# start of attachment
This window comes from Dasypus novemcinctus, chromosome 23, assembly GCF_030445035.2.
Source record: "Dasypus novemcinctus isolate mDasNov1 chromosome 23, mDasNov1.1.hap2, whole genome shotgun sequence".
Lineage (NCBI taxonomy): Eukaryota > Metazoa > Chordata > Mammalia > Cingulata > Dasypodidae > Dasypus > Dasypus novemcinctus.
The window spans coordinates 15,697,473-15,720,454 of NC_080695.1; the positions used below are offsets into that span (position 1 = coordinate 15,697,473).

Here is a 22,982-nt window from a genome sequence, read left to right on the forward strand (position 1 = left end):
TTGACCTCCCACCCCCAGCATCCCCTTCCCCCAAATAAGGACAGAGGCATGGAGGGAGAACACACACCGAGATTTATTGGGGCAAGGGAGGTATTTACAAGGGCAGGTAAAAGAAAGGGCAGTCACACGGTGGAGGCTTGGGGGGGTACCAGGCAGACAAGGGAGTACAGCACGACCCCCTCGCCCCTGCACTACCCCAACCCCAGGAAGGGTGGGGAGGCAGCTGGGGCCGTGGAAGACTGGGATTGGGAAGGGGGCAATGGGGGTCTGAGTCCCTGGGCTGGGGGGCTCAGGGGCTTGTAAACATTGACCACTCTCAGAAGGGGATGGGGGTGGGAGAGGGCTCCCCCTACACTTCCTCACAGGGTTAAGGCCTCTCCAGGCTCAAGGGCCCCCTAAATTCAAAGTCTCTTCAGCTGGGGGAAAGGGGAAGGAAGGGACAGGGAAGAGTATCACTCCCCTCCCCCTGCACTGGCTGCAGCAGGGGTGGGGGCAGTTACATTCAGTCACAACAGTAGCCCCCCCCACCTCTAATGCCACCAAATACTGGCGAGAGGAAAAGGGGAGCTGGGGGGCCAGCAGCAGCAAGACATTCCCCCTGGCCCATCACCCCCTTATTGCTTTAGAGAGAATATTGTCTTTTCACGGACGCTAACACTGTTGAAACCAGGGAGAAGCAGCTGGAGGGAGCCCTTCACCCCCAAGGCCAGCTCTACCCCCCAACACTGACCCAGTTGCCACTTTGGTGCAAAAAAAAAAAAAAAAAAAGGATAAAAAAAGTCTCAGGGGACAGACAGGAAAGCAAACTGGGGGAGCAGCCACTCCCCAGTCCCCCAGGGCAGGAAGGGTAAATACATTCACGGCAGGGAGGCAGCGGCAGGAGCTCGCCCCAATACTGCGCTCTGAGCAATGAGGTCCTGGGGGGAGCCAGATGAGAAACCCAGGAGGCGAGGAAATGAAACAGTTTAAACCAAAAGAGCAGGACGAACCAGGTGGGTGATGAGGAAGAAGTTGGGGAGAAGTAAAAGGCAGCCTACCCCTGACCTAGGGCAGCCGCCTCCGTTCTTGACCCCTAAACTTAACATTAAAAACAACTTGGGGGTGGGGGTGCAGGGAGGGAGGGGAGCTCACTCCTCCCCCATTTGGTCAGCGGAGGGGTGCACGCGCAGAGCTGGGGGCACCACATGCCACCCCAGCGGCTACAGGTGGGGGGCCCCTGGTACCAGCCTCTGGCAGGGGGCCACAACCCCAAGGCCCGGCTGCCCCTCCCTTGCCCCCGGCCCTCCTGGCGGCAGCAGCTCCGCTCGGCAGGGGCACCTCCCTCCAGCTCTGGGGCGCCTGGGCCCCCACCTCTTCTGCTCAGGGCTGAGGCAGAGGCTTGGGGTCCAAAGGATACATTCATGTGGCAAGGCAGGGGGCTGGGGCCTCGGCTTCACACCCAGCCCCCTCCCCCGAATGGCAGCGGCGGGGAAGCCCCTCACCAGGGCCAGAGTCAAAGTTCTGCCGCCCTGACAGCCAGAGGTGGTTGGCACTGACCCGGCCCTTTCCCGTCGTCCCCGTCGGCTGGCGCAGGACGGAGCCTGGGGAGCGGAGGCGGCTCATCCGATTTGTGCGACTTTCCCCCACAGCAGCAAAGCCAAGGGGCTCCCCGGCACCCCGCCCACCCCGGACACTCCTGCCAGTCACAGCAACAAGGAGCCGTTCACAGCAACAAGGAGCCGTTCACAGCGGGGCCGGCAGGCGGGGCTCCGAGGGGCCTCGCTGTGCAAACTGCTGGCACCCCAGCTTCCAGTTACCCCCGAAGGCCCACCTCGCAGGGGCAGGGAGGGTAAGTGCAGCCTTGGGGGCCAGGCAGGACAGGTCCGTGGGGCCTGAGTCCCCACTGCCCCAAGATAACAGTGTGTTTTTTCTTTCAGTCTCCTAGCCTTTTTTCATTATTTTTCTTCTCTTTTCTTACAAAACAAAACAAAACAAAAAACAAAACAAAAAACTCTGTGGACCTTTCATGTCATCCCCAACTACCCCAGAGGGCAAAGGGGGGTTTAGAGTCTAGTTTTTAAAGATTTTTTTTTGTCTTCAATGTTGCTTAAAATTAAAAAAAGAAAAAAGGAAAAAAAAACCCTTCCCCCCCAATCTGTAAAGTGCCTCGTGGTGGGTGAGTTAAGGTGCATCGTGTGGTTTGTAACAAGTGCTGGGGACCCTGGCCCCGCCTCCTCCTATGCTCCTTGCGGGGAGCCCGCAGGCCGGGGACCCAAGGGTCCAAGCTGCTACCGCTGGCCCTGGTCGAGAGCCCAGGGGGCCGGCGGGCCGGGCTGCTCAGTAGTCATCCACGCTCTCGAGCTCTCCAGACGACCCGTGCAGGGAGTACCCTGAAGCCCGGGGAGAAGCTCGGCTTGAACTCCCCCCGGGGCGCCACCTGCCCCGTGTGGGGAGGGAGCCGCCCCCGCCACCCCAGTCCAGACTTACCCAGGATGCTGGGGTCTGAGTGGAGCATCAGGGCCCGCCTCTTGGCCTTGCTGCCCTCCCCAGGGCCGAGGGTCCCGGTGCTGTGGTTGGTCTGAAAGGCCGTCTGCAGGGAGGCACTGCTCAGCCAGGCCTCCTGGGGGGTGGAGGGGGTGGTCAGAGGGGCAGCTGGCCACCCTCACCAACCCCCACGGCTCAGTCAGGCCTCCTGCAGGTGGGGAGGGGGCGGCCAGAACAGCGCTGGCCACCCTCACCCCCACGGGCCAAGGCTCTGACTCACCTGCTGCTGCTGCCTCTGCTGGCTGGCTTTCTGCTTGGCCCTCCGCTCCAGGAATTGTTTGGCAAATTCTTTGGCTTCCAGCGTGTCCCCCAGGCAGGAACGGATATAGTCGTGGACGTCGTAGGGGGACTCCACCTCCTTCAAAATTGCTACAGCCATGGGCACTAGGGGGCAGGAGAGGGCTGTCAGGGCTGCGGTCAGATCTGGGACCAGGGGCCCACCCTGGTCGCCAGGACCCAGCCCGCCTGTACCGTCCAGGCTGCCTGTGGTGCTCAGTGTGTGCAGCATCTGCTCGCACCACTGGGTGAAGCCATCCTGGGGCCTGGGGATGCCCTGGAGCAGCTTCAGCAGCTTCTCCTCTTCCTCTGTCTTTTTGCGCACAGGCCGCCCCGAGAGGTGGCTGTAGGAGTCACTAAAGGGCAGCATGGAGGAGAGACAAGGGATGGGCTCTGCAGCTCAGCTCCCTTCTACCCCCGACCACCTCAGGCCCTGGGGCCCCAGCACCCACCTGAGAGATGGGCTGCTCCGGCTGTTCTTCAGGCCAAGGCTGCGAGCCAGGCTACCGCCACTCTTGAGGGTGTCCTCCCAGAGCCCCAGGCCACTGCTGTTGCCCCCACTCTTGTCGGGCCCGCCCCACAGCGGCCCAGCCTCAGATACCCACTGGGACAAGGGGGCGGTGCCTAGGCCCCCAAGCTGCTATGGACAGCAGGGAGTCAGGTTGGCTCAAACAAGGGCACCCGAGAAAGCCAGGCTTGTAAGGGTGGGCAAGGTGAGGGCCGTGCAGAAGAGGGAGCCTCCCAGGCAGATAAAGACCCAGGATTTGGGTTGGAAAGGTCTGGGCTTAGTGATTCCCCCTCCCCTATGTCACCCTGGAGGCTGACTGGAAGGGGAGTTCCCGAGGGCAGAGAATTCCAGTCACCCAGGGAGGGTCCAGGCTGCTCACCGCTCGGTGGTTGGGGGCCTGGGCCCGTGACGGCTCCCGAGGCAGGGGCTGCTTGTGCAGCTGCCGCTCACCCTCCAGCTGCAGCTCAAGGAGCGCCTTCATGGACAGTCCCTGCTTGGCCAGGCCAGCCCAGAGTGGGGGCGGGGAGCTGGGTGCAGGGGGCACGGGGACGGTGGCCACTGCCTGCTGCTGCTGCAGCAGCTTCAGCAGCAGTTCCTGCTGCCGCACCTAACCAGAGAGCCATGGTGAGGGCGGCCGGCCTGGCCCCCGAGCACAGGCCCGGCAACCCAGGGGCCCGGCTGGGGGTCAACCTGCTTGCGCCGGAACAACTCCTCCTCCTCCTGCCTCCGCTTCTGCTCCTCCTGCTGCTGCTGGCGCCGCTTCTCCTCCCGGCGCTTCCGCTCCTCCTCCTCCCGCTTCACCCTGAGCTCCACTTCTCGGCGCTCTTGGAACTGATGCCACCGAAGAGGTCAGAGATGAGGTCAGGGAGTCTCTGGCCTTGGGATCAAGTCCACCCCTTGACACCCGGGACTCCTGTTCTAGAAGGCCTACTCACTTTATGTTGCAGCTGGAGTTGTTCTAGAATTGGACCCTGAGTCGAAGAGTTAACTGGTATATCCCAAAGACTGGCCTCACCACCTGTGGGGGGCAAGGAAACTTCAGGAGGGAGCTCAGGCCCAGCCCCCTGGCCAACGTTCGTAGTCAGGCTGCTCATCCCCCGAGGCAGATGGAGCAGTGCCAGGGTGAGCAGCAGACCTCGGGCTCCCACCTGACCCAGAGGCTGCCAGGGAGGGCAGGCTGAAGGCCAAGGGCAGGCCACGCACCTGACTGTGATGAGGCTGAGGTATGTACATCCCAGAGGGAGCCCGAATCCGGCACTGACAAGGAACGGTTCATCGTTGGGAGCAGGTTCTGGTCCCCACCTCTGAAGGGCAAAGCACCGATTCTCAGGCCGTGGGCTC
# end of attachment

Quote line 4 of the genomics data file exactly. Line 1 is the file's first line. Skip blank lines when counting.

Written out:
The window spans coordinates 15,697,473-15,720,454 of NC_080695.1; the positions used below are offsets into that span (position 1 = coordinate 15,697,473).